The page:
Building a Green-Belt – Assignment Example

The paper "Building a Green-Belt" is an exceptional example of an assignment on environmental studies.
A local power plant is found to be emitting gases and particulates in the process of producing power. The production of power is no doubt beneficial to society, but harmful emissions also have a negative impact on the same. In economic terms, this perverseness arising out of any production process is known as a negative externality. In order to make the society a suitable place to live, it is necessary to take some steps to correct any such negativity. Hence, this is something that an ideal policy-maker must take care of.
The steps that the policy-maker might adopt ideally in this case, in order to reduce the number of harmful emissions from the power plant are -
1. Build a green-belt around the plant premises.
2. Impose a tax on the power plant for polluting the society.
3. Subsidize the society to compensate for their loss.
Benefits and Costs of the Steps
Building a green-belt might be an ideal way to compensate for the pollution. But, since the process is an expensive one, it won't be feasible to implement unless the production involves a necessary item. Again, the imposition of taxes might not be an ideal way for a necessary good since it discourages the production of the same. On the other hand, subsidizing the general public might be able to compensate them financially for the time being, but, the harm that befalls their health is permanent in nature and cannot be corrected in any way.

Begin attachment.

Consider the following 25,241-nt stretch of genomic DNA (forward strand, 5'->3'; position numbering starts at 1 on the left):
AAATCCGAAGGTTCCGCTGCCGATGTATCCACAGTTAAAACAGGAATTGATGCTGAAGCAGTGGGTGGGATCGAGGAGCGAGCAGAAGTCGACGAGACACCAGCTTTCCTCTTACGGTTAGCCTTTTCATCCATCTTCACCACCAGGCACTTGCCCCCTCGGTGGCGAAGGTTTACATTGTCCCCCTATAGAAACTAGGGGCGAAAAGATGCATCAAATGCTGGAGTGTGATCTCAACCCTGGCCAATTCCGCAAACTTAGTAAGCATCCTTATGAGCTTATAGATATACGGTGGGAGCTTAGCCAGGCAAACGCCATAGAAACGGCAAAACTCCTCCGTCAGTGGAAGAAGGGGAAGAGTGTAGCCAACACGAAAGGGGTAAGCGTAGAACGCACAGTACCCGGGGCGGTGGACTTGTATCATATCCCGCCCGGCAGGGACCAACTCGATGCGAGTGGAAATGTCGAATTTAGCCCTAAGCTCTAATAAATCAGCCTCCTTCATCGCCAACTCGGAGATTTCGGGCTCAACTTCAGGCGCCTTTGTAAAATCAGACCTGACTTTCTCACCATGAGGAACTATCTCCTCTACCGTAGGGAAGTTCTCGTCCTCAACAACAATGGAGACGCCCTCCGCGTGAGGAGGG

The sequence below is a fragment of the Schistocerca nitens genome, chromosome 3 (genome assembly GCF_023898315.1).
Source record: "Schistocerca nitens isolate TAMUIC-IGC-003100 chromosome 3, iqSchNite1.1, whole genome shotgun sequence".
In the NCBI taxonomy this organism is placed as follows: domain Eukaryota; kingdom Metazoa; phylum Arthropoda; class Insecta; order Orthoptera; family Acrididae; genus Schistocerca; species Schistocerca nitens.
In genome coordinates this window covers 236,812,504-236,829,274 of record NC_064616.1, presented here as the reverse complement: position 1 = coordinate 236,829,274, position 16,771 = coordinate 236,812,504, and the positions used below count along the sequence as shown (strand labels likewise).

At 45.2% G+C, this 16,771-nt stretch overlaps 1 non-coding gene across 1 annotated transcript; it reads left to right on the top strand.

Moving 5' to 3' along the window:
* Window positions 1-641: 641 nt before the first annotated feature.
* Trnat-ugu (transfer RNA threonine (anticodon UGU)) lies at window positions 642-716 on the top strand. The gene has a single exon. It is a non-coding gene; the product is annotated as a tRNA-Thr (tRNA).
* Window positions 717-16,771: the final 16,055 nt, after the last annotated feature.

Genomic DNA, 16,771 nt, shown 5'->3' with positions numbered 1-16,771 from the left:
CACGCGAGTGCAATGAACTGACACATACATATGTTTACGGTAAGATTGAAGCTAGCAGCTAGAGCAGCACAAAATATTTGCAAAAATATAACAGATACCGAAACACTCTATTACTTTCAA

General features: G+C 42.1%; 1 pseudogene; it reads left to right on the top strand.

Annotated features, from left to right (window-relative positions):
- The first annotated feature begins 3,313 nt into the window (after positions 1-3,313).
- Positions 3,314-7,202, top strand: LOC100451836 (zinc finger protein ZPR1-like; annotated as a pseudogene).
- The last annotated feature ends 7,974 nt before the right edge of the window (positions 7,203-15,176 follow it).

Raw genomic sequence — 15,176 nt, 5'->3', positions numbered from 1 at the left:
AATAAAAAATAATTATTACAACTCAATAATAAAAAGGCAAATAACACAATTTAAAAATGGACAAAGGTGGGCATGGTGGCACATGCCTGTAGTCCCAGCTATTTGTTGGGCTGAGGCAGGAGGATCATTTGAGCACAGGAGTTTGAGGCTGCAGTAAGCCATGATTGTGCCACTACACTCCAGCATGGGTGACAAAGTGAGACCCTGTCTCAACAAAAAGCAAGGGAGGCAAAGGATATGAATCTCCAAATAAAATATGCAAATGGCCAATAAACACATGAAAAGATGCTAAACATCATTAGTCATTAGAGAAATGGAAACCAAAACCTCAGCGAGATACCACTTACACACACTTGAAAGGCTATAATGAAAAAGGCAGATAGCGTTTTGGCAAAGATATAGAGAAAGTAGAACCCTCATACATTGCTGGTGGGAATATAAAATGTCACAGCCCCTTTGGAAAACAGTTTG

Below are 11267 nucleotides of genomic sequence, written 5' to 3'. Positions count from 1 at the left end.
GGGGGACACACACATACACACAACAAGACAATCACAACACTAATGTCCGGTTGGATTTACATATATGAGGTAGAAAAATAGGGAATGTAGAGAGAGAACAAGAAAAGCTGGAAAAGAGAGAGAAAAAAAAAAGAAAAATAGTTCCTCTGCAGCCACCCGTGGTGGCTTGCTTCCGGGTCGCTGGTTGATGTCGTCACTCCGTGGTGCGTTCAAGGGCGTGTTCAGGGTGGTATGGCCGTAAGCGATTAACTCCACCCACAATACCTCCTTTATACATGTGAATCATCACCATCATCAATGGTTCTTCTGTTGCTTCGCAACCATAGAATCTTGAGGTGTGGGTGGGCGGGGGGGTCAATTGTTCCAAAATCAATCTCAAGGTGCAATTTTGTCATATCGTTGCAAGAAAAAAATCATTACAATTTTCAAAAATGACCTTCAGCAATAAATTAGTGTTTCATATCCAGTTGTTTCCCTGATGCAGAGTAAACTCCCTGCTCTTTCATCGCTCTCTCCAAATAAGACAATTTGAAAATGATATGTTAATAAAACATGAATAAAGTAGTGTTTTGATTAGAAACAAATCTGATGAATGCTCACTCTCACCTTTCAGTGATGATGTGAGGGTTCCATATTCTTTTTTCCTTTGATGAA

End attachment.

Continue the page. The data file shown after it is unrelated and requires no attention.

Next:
Level of Pollution
Even though policies are undertaken, there must be some restrictions on the amount of pollution. An ideal way to decide the optimal amount of pollution is to find out the point of intersection of the marginal benefits and marginal costs of the production of the commodity on the society.
Socially Optimal
level of pollution
This method is by far the best-known method to decide the optimal level of pollution since it takes into account both the benefits of production and the corresponding cost of a negative externality (Campbell, Stanley & Campbell, 2005).